The Austrian Supreme Court (short “the Court”) recently ruled that a provider of maintenance and repair services for cars of all brands (short “garage”), including Mazda cars, where that service provider is in no business relationship with the brand owner, may not use figurative marks to indicate its services, but only the word mark (decision of 15.12.2015, 4 Ob 211/15f – Mazda-Logo).
In the decision at issue, the garage had used the following figurative marks in its advertising next to a highway:
Both under the old and the new Trademarks Directive (Art 6(1)(c), respectively, Art 14(1)(c)), as well as under Section 10(3) no. 3 of the Austrian Trademark Act, there is an exception to the trademark owners’ right to prohibit use of its mark for use of a trade mark for the purpose of identifying or referring to goods or services as those of the proprietor of that trade mark, in particular, where the use of the trade mark is necessary to indicate the intended purpose of a product or service, in particular as accessories or spare parts.
In accordance with the ruling of the CJEU in case C-228/03 – Gillette Company and Gillette Group Finland, the Austrian Supreme Court interpretes the exception narrowly. Already in previous cases the Court had held that the exception only applies to the use of word marks, but not to design or figurative marks (e.g. in cases 17 Ob 28/08d – Mazda-Logo, 17 Ob 19/11k – Procter&Gamble, Dr. Best Ersatz-Zahnbürstenkopfe für Oral B. [Dr. Best replacement toothbrushs for Oral B.]), and only under the following conditions:
Use of third party trade marks is only necessary if it is practically the only means of providing the public with comprehensible and complete information on that intended purpose and if the indication of the third party mark is a precondition to preserve effective competition on the market in question.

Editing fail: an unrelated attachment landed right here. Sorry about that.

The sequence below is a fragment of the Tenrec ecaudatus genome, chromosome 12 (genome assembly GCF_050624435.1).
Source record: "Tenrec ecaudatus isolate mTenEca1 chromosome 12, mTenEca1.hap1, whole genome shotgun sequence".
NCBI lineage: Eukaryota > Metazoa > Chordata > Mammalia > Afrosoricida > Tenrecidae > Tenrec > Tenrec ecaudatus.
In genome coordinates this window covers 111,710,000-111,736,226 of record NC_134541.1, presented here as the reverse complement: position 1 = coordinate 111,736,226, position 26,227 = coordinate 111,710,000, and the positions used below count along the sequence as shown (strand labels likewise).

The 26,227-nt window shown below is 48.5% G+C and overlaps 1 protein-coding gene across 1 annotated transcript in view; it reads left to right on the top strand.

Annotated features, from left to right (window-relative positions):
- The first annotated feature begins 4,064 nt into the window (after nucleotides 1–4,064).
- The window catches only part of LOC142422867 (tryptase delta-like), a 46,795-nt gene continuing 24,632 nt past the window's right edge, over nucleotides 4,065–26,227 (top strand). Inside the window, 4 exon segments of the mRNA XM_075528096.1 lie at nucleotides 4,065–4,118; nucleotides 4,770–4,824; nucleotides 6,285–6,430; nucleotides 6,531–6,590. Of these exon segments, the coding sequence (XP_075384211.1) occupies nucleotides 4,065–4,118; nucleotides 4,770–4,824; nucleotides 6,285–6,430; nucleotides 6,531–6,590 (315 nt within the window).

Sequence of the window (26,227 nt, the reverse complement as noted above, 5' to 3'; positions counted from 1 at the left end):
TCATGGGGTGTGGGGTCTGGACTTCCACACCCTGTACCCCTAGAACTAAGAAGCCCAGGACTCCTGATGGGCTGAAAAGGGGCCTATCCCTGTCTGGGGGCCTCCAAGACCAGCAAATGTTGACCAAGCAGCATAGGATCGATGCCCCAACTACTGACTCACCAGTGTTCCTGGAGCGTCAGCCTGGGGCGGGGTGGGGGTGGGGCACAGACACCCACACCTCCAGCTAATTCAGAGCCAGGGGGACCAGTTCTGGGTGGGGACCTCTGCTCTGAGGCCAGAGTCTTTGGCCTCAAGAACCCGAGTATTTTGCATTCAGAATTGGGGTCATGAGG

The use of a figurative or word & device mark is usually not necessary and therefore unlawful in the Court’s view, if the public would also recognize the word mark, or the word element of a word & device mark and associate it with the trade mark owner.
In the present case, the Court confirmed the rulings of the lower instances that the use of the logos (as indicated above) was not the only means of indicating the purpose of the garage’s services, since the public was already familiar with the word mark and also the advertising of the word mark in large letters would have been sufficiently eye-catching.
It should be noted that the cases handed down by the Austrian Supreme Court in this context so far all dealt with trade marks with a (notorious) reputation in Austria. The Court’s emphasis on the fact that the relevant public would already recognize the word mark / word element alone indicates that there may be cases where third party use of design and figurative marks, which have no reputation, may be necessary in order to clearly indicate the intended purpose of the third party goods and services, and thus allowed. However, these cases should be rare: Obviously, the better known a trade mark is, the more likely third parties will use it, and vice versa.